While excavating for movement, we cannot underestimate the history that lies inside muscles and bones. The heavy breath drawing down our diaphragm, that constant pressure to assimilate leaving thick February fog shape hopelessness in the gravity of ribs.
On a day when Kristopher and I do not work together, a deep anxiety takes hold. It seems we have mined too deep, or perhaps it’s the lack of endorphins released as there has been no physical movement. The anxiety on this day is so overwhelming that I can’t leave the room that I’m staying in and I barely eat. I have a sense of guilt about being in New York and being unwell, about failing to attend the vogue ball that evening. I am trapped inside my head with a fear that something bad is going to happen.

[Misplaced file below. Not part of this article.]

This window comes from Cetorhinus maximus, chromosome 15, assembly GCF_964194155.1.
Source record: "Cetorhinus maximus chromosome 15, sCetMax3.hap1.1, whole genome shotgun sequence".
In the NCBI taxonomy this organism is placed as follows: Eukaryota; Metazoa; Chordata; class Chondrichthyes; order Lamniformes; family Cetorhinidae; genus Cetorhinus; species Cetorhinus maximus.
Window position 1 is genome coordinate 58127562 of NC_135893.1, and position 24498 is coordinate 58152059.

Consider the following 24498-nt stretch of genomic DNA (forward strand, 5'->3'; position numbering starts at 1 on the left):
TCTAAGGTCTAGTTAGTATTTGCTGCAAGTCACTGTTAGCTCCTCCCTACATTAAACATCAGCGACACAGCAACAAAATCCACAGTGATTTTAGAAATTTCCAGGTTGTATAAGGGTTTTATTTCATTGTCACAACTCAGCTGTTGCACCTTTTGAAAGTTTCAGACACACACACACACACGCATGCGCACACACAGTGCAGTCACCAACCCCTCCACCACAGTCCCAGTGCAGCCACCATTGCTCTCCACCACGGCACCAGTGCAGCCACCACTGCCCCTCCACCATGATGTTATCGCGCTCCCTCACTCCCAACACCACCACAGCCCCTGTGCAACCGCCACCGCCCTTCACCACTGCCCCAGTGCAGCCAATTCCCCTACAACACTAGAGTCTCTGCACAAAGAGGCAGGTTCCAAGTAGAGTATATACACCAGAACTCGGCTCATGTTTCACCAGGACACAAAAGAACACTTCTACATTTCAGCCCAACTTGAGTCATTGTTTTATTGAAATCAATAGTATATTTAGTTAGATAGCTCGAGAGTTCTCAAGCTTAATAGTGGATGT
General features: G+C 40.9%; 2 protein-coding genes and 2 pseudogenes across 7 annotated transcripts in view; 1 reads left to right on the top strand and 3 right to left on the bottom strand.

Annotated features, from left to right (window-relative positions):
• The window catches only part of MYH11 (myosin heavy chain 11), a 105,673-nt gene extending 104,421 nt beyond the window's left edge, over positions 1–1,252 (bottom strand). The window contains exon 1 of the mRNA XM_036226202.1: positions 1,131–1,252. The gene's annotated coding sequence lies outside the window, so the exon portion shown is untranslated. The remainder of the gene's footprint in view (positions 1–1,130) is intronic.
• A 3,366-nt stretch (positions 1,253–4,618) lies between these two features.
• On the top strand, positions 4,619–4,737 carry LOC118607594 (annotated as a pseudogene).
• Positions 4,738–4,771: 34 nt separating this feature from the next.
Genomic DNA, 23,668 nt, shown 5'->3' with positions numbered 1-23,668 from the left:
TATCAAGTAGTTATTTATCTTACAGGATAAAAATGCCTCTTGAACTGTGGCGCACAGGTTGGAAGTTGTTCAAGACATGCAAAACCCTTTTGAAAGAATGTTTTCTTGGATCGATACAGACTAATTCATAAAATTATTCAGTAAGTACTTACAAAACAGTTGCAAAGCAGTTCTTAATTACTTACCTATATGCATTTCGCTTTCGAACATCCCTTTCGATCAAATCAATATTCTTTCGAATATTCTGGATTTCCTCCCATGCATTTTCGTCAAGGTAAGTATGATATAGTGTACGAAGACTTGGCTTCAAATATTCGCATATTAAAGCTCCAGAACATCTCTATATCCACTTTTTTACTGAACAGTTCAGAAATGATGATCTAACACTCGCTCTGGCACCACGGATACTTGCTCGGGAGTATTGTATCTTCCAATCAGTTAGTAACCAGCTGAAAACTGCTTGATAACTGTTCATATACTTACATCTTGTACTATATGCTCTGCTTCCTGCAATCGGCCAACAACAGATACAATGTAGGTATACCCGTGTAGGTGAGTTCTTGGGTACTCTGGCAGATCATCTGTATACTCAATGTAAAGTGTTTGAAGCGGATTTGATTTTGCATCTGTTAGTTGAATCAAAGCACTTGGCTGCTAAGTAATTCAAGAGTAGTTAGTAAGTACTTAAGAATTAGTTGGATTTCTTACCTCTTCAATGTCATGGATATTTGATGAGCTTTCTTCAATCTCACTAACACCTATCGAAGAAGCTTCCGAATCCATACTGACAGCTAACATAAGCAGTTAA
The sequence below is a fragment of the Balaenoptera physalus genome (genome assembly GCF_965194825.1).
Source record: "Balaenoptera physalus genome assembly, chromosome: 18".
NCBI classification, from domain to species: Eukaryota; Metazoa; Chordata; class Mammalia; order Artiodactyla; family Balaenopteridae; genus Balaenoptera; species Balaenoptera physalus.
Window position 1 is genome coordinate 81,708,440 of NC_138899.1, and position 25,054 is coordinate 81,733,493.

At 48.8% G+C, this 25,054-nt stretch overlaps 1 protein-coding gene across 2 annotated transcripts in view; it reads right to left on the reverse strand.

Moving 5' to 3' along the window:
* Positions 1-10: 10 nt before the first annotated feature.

I wake up the next morning feeling somewhat better. I remember how important good health is. I remember what it takes for me to perform works that delve into painful histories. I remember that this body and so many like it, are a sight of silent trauma rained upon us from patriarchy and white supremacy and that these bodies should be handled with care.
The hoop drops again, she defiantly picks it up and spins the hoop around her body, hooping faster and faster, the drone builds in both speed and volume to match her movements. When she is ready she stops the hoop and throws it to the floor.